You can have all the eDiscovery software and archived data in the world, but if you can’t produce the right evidence in front of a judge when it counts the most, it isn’t worth a thing.
Thankfully, we talked to federal Magistrate Judge John M. Facciola, who gave us a rundown of exactly what he’s looking for in a company when they’re called to the stand
Facciola says the most important thing a company can do is to have a clear records management policy. Storing data isn’t as costly as it once was (although it still can be), and the ease of it has caused us to become slaves to our technology when we continue to maintain a daunting amount of data that is not only costly to sift through but may ultimately be irrelevant to the legal case. A records management policy is in place to know how to reach specific pieces of data when they are needed and even know what is safe to dispose.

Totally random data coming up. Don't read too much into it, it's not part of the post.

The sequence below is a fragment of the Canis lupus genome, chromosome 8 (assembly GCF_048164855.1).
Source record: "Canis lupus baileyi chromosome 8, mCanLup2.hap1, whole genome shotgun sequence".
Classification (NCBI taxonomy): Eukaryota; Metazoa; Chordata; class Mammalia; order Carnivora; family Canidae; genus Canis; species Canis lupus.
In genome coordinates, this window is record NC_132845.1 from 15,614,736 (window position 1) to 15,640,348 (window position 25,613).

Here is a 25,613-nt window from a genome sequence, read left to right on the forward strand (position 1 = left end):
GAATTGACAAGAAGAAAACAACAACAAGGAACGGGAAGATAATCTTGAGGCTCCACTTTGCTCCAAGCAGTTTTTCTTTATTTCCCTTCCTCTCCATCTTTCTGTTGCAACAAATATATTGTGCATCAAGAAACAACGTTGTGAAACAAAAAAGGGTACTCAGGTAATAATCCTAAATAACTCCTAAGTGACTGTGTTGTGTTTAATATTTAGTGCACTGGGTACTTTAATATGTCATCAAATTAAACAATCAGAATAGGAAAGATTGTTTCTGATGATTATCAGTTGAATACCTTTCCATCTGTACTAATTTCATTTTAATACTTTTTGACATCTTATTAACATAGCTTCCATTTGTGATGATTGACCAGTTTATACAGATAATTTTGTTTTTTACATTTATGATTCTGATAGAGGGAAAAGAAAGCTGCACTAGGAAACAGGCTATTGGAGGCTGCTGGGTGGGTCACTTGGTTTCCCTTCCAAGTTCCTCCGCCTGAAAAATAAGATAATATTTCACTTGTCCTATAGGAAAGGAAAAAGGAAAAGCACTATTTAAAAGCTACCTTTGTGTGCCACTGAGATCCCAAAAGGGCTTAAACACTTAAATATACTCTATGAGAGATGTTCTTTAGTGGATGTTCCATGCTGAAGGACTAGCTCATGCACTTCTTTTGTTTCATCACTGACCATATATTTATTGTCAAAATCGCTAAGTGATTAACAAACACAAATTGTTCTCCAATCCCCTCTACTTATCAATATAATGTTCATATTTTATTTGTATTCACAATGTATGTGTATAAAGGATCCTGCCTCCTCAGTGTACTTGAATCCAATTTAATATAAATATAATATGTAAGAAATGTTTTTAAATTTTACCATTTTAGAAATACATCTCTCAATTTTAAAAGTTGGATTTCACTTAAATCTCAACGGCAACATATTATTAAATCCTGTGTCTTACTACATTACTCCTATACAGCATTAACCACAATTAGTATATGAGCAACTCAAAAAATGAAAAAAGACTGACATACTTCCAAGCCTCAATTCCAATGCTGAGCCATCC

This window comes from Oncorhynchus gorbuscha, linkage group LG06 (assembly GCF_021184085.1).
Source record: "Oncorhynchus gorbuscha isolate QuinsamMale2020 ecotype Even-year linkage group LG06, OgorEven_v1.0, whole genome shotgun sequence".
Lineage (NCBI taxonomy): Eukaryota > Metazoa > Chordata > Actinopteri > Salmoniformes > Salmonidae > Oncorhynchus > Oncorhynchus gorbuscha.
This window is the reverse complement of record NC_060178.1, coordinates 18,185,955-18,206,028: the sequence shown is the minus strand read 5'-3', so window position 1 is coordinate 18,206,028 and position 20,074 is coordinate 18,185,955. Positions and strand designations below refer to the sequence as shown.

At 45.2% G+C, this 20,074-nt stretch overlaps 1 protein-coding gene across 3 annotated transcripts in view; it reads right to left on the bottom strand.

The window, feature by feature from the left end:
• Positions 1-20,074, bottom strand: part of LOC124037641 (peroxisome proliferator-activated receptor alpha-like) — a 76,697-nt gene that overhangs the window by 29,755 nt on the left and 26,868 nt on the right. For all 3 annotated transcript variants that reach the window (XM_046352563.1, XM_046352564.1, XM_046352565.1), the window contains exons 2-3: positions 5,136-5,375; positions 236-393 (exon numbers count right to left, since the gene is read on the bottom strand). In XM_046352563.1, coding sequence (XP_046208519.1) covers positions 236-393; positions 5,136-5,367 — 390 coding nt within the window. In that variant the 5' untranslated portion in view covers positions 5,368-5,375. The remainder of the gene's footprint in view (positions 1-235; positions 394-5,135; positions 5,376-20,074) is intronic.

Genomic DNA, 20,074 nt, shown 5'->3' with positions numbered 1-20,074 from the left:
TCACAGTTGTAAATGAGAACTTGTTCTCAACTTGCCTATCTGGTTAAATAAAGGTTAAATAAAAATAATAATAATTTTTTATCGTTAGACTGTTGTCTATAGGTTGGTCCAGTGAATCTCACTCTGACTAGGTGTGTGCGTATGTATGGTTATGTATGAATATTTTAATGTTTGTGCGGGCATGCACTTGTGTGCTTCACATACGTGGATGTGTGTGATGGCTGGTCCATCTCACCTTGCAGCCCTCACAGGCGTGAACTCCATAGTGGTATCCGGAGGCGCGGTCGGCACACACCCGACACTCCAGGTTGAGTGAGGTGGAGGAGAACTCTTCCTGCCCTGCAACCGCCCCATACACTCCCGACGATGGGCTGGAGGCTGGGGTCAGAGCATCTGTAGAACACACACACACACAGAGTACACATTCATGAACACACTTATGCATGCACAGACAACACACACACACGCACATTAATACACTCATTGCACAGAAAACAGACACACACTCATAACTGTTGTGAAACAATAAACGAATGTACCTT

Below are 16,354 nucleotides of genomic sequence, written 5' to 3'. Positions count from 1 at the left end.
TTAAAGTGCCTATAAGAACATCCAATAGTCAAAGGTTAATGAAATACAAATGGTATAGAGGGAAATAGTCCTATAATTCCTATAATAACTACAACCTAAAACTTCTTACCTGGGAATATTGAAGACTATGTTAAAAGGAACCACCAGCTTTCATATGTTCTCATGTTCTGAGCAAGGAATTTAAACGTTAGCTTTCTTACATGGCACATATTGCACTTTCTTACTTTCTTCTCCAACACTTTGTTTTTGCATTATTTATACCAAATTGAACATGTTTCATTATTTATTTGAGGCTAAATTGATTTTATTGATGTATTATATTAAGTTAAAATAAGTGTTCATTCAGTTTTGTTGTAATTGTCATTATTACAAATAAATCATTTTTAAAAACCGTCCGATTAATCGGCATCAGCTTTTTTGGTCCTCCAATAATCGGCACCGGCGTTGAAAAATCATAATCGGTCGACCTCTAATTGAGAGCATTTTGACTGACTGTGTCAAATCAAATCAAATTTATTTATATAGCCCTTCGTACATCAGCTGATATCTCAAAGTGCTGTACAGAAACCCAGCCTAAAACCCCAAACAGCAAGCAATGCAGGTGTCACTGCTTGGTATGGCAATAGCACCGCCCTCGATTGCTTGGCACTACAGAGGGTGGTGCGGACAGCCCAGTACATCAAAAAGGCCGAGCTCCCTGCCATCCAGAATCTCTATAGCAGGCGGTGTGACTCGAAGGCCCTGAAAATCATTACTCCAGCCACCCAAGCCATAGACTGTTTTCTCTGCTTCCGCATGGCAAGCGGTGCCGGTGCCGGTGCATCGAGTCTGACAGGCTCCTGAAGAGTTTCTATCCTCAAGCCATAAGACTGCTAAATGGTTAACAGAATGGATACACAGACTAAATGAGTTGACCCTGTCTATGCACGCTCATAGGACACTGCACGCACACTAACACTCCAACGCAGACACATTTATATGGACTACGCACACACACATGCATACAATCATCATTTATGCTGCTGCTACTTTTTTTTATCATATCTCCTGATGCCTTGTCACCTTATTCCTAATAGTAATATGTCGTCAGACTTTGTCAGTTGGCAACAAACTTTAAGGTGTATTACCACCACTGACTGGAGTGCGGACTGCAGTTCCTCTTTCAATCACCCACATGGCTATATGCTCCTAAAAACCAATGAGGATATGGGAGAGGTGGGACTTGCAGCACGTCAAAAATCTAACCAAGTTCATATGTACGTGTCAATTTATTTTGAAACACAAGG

And yet having a records management policy is just the first step; it needs to be enforced. Ensuring your entire staff is storing all their information through the same method is an important way of proving to a judge your company isn’t negligent. “That’s leading with your chin. That’s asking for trouble,” Facciola says.
Second, when a legal battle is happening or imminent, Facciola says it’s important to turn off automatic deletion systems. If something crucial is accidentally lost, a judge could suspect that your organization was tampering with data in an attempt to deliberately destroy it.
“Reject any model based on a paper universe,” Facciola says, and focus your efforts on modeling a digital one. Thinking digitally when it comes to keeping records is the best way to ensure your company’s safety in a rapidly changing legal system.
Hear Facciola in our eDiscovery Viewpoint: Is your discovery data good enough for the courts?